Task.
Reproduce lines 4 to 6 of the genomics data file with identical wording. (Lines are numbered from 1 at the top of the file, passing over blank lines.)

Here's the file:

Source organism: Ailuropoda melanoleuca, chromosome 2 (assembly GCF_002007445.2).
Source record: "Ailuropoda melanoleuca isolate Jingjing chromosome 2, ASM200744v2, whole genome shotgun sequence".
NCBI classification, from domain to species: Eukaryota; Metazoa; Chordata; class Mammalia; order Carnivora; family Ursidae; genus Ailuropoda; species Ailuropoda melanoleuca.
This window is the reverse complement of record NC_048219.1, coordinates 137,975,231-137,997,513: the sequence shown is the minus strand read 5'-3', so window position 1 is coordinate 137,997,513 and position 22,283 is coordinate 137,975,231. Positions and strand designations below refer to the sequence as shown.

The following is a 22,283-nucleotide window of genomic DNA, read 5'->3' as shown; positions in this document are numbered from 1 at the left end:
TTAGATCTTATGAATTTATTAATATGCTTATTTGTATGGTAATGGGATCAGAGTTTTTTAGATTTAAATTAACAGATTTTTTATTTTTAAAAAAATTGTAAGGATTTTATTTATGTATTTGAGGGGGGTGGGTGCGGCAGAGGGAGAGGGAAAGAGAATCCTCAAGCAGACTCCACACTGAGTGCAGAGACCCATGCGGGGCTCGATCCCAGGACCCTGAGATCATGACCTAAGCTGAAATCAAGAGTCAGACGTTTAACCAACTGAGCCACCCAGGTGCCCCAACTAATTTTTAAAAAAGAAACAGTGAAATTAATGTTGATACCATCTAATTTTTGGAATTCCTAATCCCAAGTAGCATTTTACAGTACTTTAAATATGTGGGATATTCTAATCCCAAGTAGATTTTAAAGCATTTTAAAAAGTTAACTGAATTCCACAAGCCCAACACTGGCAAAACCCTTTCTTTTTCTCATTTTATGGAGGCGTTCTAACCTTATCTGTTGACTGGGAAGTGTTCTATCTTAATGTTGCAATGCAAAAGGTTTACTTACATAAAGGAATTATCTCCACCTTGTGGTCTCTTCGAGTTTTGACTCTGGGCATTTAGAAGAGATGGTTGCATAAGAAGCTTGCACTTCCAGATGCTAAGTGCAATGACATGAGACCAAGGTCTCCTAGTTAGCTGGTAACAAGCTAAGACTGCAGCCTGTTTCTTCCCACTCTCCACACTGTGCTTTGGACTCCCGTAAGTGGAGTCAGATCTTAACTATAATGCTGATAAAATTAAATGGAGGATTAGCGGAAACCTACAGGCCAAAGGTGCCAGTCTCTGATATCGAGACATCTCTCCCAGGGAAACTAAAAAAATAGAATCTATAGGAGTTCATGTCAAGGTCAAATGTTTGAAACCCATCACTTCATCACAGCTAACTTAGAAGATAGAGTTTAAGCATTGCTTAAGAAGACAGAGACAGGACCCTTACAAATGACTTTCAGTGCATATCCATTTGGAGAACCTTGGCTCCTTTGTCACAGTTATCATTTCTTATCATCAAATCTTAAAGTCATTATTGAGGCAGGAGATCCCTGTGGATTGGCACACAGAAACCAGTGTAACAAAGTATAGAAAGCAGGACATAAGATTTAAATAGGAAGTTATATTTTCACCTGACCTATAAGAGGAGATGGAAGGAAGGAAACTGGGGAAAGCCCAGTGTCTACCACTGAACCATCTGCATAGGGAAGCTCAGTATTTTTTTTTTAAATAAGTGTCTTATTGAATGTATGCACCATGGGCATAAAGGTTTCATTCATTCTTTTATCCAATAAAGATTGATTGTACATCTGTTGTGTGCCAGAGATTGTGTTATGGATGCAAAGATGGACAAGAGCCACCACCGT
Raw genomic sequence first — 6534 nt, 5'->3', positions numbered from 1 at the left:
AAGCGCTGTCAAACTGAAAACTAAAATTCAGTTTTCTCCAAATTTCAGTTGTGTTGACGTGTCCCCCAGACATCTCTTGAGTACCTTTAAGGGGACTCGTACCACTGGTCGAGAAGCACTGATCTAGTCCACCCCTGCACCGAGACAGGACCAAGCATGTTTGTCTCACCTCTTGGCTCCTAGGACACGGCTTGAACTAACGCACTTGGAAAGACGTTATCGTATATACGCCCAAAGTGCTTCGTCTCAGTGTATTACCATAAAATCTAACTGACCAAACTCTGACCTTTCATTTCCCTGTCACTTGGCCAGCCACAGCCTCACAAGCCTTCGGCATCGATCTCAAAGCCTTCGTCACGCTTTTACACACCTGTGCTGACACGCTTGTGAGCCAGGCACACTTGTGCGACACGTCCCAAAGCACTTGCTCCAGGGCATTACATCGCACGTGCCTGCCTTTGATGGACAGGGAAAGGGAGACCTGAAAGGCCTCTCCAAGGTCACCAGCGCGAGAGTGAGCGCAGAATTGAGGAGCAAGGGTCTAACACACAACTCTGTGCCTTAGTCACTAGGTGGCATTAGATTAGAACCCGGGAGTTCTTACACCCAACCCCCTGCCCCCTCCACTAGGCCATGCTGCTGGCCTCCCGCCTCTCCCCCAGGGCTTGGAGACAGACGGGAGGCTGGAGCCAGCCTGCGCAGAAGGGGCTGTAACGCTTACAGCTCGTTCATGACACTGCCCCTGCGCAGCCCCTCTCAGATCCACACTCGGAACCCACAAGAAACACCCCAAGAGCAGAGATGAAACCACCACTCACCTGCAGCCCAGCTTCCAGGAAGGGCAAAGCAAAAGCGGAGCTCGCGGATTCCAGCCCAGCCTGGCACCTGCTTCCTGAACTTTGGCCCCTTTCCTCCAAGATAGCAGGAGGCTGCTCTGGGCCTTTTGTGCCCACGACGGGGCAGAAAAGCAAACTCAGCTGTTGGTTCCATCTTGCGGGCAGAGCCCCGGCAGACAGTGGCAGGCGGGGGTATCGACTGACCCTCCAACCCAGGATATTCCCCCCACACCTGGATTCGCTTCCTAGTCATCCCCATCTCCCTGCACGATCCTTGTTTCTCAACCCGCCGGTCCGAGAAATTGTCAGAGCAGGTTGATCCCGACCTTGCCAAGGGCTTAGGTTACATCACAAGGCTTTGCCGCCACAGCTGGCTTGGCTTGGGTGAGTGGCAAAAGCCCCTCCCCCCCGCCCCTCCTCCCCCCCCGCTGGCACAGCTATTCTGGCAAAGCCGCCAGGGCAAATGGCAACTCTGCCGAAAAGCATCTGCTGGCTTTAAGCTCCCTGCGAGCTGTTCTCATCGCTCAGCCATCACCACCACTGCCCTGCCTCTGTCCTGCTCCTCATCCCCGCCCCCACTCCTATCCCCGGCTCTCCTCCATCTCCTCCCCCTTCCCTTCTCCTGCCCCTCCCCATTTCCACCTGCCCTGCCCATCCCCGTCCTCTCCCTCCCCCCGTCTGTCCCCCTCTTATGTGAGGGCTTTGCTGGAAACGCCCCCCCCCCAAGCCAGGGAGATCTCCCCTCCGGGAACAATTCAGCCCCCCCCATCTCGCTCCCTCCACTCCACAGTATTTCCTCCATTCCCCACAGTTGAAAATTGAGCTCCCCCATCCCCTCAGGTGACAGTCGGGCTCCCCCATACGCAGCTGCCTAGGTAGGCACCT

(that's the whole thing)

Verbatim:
This window is the reverse complement of record NC_048219.1, coordinates 137,975,231-137,997,513: the sequence shown is the minus strand read 5'-3', so window position 1 is coordinate 137,997,513 and position 22,283 is coordinate 137,975,231. Positions and strand designations below refer to the sequence as shown.

The following is a 22,283-nucleotide window of genomic DNA, read 5'->3' as shown; positions in this document are numbered from 1 at the left end:
TTAGATCTTATGAATTTATTAATATGCTTATTTGTATGGTAATGGGATCAGAGTTTTTTAGATTTAAATTAACAGATTTTTTATTTTTAAAAAAATTGTAAGGATTTTATTTATGTATTTGAGGGGGGTGGGTGCGGCAGAGGGAGAGGGAAAGAGAATCCTCAAGCAGACTCCACACTGAGTGCAGAGACCCATGCGGGGCTCGATCCCAGGACCCTGAGATCATGACCTAAGCTGAAATCAAGAGTCAGACGTTTAACCAACTGAGCCACCCAGGTGCCCCAACTAATTTTTAAAAAAGAAACAGTGAAATTAATGTTGATACCATCTAATTTTTGGAATTCCTAATCCCAAGTAGCATTTTACAGTACTTTAAATATGTGGGATATTCTAATCCCAAGTAGATTTTAAAGCATTTTAAAAAGTTAACTGAATTCCACAAGCCCAACACTGGCAAAACCCTTTCTTTTTCTCATTTTATGGAGGCGTTCTAACCTTATCTGTTGACTGGGAAGTGTTCTATCTTAATGTTGCAATGCAAAAGGTTTACTTACATAAAGGAATTATCTCCACCTTGTGGTCTCTTCGAGTTTTGACTCTGGGCATTTAGAAGAGATGGTTGCATAAGAAGCTTGCACTTCCAGATGCTAAGTGCAATGACATGAGACCAAGGTCTCCTAGTTAGCTGGTAACAAGCTAAGACTGCAGCCTGTTTCTTCCCACTCTCCACACTGTGCTTTGGACTCCCGTAAGTGGAGTCAGATCTTAACTATAATGCTGATAAAATTAAATGGAGGATTAGCGGAAACCTACAGGCCAAAGGTGCCAGTCTCTGATATCGAGACATCTCTCCCAGGGAAACTAAAAAAATAGAATCTATAGGAGTTCATGTCAAGGTCAAATGTTTGAAACCCATCACTTCATCACAGCTAACTTAGAAGATAGAGTTTAAGCATTGCTTAAGAAGACAGAGACAGGACCCTTACAAATGACTTTCAGTGCATATCCATTTGGAGAACCTTGGCTCCTTTGTCACAGTTATCATTTCTTATCATCAAATCTTAAAGTCATTATTGAGGCAGGAGATCCCTGTGGATTGGCACACAGAAACCAGTGTAACAAAGTATAGAAAGCAGGACATAAGATTTAAATAGGAAGTTATATTTTCACCTGACCTATAAGAGGAGATGGAAGGAAGGAAACTGGGGAAAGCCCAGTGTCTACCACTGAACCATCTGCATAGGGAAGCTCAGTATTTTTTTTTTAAATAAGTGTCTTATTGAATGTATGCACCATGGGCATAAAGGTTTCATTCATTCTTTTATCCAATAAAGATTGATTGTACATCTGTTGTGTGCCAGAGATTGTGTTATGGATGCAAAGATGGACAAGAGCCACCACCGT